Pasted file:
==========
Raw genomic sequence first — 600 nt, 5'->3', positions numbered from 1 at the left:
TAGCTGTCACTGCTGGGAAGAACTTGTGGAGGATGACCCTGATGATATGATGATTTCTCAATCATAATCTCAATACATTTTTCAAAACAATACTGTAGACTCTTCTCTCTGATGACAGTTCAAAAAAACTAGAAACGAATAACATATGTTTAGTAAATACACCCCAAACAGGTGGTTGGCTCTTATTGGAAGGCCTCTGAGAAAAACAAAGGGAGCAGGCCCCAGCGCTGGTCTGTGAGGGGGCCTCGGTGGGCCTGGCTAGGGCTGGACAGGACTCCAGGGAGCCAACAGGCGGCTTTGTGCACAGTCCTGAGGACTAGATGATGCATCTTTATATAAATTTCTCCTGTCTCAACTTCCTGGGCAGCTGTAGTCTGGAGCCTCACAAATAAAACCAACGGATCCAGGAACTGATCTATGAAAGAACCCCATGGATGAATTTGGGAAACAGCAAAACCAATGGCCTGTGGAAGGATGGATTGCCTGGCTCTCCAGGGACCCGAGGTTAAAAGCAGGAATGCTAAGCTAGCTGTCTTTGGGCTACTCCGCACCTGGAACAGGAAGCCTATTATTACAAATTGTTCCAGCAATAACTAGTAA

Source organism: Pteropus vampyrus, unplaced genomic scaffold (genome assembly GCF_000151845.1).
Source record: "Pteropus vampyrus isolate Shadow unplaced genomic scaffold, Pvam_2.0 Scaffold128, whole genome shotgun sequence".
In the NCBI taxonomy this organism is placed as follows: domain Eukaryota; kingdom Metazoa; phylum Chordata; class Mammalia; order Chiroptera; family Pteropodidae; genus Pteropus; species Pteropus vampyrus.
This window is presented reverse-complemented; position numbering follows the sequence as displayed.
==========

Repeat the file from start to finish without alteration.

Raw genomic sequence first — 600 nt, 5'->3', positions numbered from 1 at the left:
TAGCTGTCACTGCTGGGAAGAACTTGTGGAGGATGACCCTGATGATATGATGATTTCTCAATCATAATCTCAATACATTTTTCAAAACAATACTGTAGACTCTTCTCTCTGATGACAGTTCAAAAAAACTAGAAACGAATAACATATGTTTAGTAAATACACCCCAAACAGGTGGTTGGCTCTTATTGGAAGGCCTCTGAGAAAAACAAAGGGAGCAGGCCCCAGCGCTGGTCTGTGAGGGGGCCTCGGTGGGCCTGGCTAGGGCTGGACAGGACTCCAGGGAGCCAACAGGCGGCTTTGTGCACAGTCCTGAGGACTAGATGATGCATCTTTATATAAATTTCTCCTGTCTCAACTTCCTGGGCAGCTGTAGTCTGGAGCCTCACAAATAAAACCAACGGATCCAGGAACTGATCTATGAAAGAACCCCATGGATGAATTTGGGAAACAGCAAAACCAATGGCCTGTGGAAGGATGGATTGCCTGGCTCTCCAGGGACCCGAGGTTAAAAGCAGGAATGCTAAGCTAGCTGTCTTTGGGCTACTCCGCACCTGGAACAGGAAGCCTATTATTACAAATTGTTCCAGCAATAACTAGTAA

Source organism: Pteropus vampyrus, unplaced genomic scaffold (genome assembly GCF_000151845.1).
Source record: "Pteropus vampyrus isolate Shadow unplaced genomic scaffold, Pvam_2.0 Scaffold128, whole genome shotgun sequence".
In the NCBI taxonomy this organism is placed as follows: domain Eukaryota; kingdom Metazoa; phylum Chordata; class Mammalia; order Chiroptera; family Pteropodidae; genus Pteropus; species Pteropus vampyrus.
This window is presented reverse-complemented; position numbering follows the sequence as displayed.